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Justice is not for sale
Paramjit Ahluwalia, a committee member of Young Legal Aid Lawyers and a criminal defence barrister, writes about the ‘Justice for Sale’ meeting on 22 May which discussed responses to the government’s proposals for price competitive tendering (PCT) in criminal legal aid:
The Ministry of Justice (MoJ) has the morality of a thief. It provided us as a profession with merely eight weeks to respond to its latest ‘proposals’ in the paper, Transforming legal aid: delivering a more credible and efficient system. These proposals include planned cuts of £220m to the legal aid fund, the removal of client choice in representation and the introduction of PCT.
What the MoJ did not expect was the impressive and unified stance of the profession as a whole, namely the ‘market providers’ of legal services. We came out in force, with 1,000 attendees at the sell-out event, from both junior and senior ends of the professions, solicitors and the Bar. At the end of the meeting, resolutions were unanimously passed calling on the government to abandon its PCT plans, a resolution not to bid until PCT is withdrawn, and one of non-co-operation with the Quality Assurance Scheme for Advocates. What was most evident throughout the meeting was the heartfelt emphasis by all that the reforms would lead to an erosion of quality in the justice system.
Removal of client choice
One aspect of these proposals is the removal of client choice. Des Hudson, chief executive of the Law Society, relayed the views of the QC it has instructed that these proposals are unlawful.
Sir Anthony Hooper, a retired judge from the Court of Appeal, received a standing ovation after his speech, which highlighted the disastrous impacts these reforms would have on vulnerable clients, for example, those suffering from mental health difficulties or those from ethnic minorities.
Sir Anthony pithily remarked that ‘contrary to the views of the secretary of state for injustice, defendants are not too thick to pick,’ a rebuttal to Justice Secretary Chris Grayling’s previous contemptuous remarks in the Law Society Gazette that: ‘I don’t believe that most people who find themselves in our criminal justice system are great connoisseurs of legal skills.’
Impure market analysis
Time and time again speakers outlined the true value of the justice system, calling as Shawn Williams, acting chairperson of the Solicitors Association of Higher Court Advocates, did for ‘quality driven research’, not some ‘Dutch auction’. The PCT proposals are an impure market analysis and not an appropriate model to apply to something as vital as the criminal justice system. As neatly put by Bill Waddington, chairperson of the London Criminal Courts Solicitors’ Association: ‘Describing us as an industry is to try and label clients as raw materials and an affront to the English language.’
Nigel Lithman QC, vice-chairperson of the Criminal Bar Association, rightly placed emphasis on the long-term sustainability of the professions. He highlighted parallels to the health system, and stressed the need to train and retain the lawyers and judges of the future and the total disregard shown to this by the government’s current proposals.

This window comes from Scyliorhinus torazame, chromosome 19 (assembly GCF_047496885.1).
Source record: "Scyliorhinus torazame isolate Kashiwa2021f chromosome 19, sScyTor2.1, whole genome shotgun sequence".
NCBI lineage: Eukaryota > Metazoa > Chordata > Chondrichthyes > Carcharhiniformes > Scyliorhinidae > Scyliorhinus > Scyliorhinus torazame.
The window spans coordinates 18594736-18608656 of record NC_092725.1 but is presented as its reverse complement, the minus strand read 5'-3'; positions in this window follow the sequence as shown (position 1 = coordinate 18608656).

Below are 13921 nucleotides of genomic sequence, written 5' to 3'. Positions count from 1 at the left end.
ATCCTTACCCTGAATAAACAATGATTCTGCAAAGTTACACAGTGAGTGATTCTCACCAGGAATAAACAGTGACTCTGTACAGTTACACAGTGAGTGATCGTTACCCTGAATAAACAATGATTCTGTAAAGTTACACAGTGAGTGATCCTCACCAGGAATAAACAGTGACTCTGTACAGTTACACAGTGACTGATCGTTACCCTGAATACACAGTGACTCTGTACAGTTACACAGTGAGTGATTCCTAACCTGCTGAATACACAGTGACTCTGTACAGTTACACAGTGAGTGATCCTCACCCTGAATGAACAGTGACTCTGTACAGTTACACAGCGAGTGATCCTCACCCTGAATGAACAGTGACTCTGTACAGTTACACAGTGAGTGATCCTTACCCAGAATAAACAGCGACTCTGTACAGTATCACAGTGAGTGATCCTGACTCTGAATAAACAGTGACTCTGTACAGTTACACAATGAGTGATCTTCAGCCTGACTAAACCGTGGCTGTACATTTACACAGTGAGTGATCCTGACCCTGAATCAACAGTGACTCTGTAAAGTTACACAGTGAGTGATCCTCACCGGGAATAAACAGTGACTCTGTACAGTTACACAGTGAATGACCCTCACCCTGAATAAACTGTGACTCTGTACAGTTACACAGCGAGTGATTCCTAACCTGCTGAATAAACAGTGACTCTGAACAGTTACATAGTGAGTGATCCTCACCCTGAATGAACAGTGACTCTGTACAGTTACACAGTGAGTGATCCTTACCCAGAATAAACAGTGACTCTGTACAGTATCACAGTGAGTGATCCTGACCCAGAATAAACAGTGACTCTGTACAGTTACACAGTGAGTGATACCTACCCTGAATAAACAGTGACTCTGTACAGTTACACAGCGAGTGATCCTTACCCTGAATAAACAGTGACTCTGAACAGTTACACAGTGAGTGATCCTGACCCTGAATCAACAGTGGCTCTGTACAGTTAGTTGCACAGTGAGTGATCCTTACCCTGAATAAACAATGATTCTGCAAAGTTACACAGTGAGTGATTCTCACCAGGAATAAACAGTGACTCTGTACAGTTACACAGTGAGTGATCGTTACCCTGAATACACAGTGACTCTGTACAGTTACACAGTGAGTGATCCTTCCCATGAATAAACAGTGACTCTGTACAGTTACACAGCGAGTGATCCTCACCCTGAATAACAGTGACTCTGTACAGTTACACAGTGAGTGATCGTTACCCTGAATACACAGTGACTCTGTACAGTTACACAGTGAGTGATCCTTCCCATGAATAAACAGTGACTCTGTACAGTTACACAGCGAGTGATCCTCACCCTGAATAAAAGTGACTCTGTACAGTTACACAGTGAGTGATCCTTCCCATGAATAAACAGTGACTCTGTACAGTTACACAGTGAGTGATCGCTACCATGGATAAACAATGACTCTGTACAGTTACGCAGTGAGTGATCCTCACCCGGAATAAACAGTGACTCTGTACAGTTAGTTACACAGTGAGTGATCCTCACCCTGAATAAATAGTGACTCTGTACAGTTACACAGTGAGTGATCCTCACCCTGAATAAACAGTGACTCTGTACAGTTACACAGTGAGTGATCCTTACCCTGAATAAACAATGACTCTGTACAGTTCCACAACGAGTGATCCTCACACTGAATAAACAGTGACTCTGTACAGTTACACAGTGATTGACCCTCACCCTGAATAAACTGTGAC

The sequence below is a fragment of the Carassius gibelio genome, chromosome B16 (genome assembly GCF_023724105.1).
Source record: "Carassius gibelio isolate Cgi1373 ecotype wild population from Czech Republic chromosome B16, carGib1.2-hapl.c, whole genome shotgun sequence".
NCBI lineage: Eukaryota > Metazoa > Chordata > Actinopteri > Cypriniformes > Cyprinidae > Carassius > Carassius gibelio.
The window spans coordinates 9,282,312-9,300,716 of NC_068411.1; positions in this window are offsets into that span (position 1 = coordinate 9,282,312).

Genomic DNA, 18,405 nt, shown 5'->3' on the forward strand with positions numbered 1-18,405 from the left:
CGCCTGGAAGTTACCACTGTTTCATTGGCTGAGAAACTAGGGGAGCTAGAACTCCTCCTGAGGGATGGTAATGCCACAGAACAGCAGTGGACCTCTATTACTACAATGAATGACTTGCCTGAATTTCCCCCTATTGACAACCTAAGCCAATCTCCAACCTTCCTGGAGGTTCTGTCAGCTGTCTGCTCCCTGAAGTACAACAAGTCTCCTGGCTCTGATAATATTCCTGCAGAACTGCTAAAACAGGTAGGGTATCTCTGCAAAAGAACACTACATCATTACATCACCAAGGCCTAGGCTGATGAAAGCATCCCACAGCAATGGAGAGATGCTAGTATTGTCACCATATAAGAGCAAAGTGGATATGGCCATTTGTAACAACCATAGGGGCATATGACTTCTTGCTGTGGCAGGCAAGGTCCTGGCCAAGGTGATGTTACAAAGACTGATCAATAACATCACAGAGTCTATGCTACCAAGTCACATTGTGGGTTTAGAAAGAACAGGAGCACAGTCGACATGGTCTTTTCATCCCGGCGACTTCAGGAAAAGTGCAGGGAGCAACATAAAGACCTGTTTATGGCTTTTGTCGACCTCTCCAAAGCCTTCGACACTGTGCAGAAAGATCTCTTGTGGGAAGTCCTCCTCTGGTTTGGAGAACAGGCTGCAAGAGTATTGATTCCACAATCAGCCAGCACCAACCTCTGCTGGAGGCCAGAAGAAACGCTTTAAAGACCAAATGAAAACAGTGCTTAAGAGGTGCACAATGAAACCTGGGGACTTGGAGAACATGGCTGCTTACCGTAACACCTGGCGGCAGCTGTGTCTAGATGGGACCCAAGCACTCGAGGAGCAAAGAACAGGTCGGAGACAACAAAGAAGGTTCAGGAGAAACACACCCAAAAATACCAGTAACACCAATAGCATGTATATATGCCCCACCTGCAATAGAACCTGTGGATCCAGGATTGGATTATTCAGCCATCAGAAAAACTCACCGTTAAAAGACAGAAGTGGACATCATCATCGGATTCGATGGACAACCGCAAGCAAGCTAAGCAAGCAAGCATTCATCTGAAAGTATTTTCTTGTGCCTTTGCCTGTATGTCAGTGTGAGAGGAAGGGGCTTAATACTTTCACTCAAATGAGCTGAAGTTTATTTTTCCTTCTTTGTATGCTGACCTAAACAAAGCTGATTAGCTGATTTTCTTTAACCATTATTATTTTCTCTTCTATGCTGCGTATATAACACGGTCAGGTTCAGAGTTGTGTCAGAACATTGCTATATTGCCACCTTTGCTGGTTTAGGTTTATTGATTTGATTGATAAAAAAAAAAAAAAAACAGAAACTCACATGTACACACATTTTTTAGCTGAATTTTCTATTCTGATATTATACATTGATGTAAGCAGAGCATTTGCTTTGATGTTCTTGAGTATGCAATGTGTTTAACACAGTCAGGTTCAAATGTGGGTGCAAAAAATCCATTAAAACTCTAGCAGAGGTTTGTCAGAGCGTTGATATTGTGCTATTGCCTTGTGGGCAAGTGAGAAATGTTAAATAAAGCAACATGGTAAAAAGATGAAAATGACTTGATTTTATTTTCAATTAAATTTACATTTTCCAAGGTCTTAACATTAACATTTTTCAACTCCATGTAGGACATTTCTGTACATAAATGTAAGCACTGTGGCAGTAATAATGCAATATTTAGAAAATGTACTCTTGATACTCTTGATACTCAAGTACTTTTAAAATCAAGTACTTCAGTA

He went on to highlight the difficulties faced by the younger members of the profession: ‘Those that come … come in spite of accumulated debt, pupillage with no funding or modest levels of income, outstanding academic credentials. Almost all could earn far more. They come to the profession with a strong sense of social justice.’
Equality issues
Jo Sidhu QC, co-chairperson of the Society of Asian Lawyers, highlighted the impact that such reforms will have on black and minority ethnic firms within the industry and how these proposals will take the profession backwards by many years (if not decades). The injustices against minorities and the stalwart work of firms involved in cases such as Zahid Mubarek and Stephen Lawrence were highlighted.
Andy Slaughter, Labour Shadow Justice Minister, demonstrated his views that ‘this is more than one man of Grayling – this is about civilisation in this country, the way we run a fair trial’. The essence of the proposals, as Andy Slaughter put it, was ‘a wholesale attempt to deprofessionalise the legal system, and a threat to the rule of law’. And this is the basic foundation to the very justice system of which we are proud to be a part.
This is not merely a question of figures and contracts, but rather a question of upholding basic foundations of fairness and equality. As summarised by Greg Powell, managing partner of Powell Spencer and Partners, these proposals are to be ‘defeated by our humanity and acting collectively. The rule of law only has meaning if there is access to justice. This struggle will require all of us to be fearless’.

About the author(s)

Paramjit Ahluwalia is a barrister at Garden Court Chambers. She is a member and former committee member of Young Legal Aid Lawyers.